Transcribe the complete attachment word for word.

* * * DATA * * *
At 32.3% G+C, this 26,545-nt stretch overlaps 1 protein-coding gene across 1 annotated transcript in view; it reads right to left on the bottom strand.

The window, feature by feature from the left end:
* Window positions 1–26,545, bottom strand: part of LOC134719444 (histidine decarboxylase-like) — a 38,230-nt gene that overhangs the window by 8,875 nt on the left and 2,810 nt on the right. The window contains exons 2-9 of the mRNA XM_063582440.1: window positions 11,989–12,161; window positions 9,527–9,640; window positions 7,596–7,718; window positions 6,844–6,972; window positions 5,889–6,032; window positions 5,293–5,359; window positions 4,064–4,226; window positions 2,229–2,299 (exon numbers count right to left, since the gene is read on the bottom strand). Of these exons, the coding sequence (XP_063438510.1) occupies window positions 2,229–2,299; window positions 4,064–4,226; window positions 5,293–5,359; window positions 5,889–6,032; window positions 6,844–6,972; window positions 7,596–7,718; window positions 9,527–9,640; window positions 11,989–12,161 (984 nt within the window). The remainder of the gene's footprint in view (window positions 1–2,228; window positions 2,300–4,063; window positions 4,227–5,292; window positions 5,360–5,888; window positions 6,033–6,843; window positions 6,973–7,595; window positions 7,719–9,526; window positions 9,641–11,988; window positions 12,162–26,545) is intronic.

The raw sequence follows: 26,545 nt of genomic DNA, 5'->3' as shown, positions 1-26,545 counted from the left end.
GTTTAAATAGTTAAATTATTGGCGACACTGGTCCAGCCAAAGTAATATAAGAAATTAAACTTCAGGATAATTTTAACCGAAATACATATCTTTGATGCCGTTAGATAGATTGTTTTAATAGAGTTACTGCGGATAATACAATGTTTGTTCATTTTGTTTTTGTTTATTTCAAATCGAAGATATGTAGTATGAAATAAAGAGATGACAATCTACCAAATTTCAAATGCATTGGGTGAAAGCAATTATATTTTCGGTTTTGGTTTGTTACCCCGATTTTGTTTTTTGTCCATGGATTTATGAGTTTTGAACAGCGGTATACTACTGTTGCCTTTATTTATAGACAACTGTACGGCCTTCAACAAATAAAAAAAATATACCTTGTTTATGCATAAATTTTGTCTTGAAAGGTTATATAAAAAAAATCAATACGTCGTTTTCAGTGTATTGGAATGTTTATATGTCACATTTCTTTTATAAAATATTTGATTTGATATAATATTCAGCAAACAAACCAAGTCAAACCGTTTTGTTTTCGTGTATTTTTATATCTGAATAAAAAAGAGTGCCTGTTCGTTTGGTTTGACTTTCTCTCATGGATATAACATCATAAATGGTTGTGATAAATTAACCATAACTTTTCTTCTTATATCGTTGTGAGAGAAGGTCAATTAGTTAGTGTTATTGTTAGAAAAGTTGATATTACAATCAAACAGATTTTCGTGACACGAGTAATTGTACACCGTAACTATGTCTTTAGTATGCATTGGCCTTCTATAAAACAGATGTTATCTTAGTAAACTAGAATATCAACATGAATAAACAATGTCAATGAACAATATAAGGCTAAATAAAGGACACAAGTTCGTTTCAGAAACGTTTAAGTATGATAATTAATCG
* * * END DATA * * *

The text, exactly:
At 32.3% G+C, this 26,545-nt stretch overlaps 1 protein-coding gene across 1 annotated transcript in view; it reads right to left on the bottom strand.

The window, feature by feature from the left end:
* Window positions 1–26,545, bottom strand: part of LOC134719444 (histidine decarboxylase-like) — a 38,230-nt gene that overhangs the window by 8,875 nt on the left and 2,810 nt on the right. The window contains exons 2-9 of the mRNA XM_063582440.1: window positions 11,989–12,161; window positions 9,527–9,640; window positions 7,596–7,718; window positions 6,844–6,972; window positions 5,889–6,032; window positions 5,293–5,359; window positions 4,064–4,226; window positions 2,229–2,299 (exon numbers count right to left, since the gene is read on the bottom strand). Of these exons, the coding sequence (XP_063438510.1) occupies window positions 2,229–2,299; window positions 4,064–4,226; window positions 5,293–5,359; window positions 5,889–6,032; window positions 6,844–6,972; window positions 7,596–7,718; window positions 9,527–9,640; window positions 11,989–12,161 (984 nt within the window). The remainder of the gene's footprint in view (window positions 1–2,228; window positions 2,300–4,063; window positions 4,227–5,292; window positions 5,360–5,888; window positions 6,033–6,843; window positions 6,973–7,595; window positions 7,719–9,526; window positions 9,641–11,988; window positions 12,162–26,545) is intronic.

The raw sequence follows: 26,545 nt of genomic DNA, 5'->3' as shown, positions 1-26,545 counted from the left end.
GTTTAAATAGTTAAATTATTGGCGACACTGGTCCAGCCAAAGTAATATAAGAAATTAAACTTCAGGATAATTTTAACCGAAATACATATCTTTGATGCCGTTAGATAGATTGTTTTAATAGAGTTACTGCGGATAATACAATGTTTGTTCATTTTGTTTTTGTTTATTTCAAATCGAAGATATGTAGTATGAAATAAAGAGATGACAATCTACCAAATTTCAAATGCATTGGGTGAAAGCAATTATATTTTCGGTTTTGGTTTGTTACCCCGATTTTGTTTTTTGTCCATGGATTTATGAGTTTTGAACAGCGGTATACTACTGTTGCCTTTATTTATAGACAACTGTACGGCCTTCAACAAATAAAAAAAATATACCTTGTTTATGCATAAATTTTGTCTTGAAAGGTTATATAAAAAAAATCAATACGTCGTTTTCAGTGTATTGGAATGTTTATATGTCACATTTCTTTTATAAAATATTTGATTTGATATAATATTCAGCAAACAAACCAAGTCAAACCGTTTTGTTTTCGTGTATTTTTATATCTGAATAAAAAAGAGTGCCTGTTCGTTTGGTTTGACTTTCTCTCATGGATATAACATCATAAATGGTTGTGATAAATTAACCATAACTTTTCTTCTTATATCGTTGTGAGAGAAGGTCAATTAGTTAGTGTTATTGTTAGAAAAGTTGATATTACAATCAAACAGATTTTCGTGACACGAGTAATTGTACACCGTAACTATGTCTTTAGTATGCATTGGCCTTCTATAAAACAGATGTTATCTTAGTAAACTAGAATATCAACATGAATAAACAATGTCAATGAACAATATAAGGCTAAATAAAGGACACAAGTTCGTTTCAGAAACGTTTAAGTATGATAATTAATCG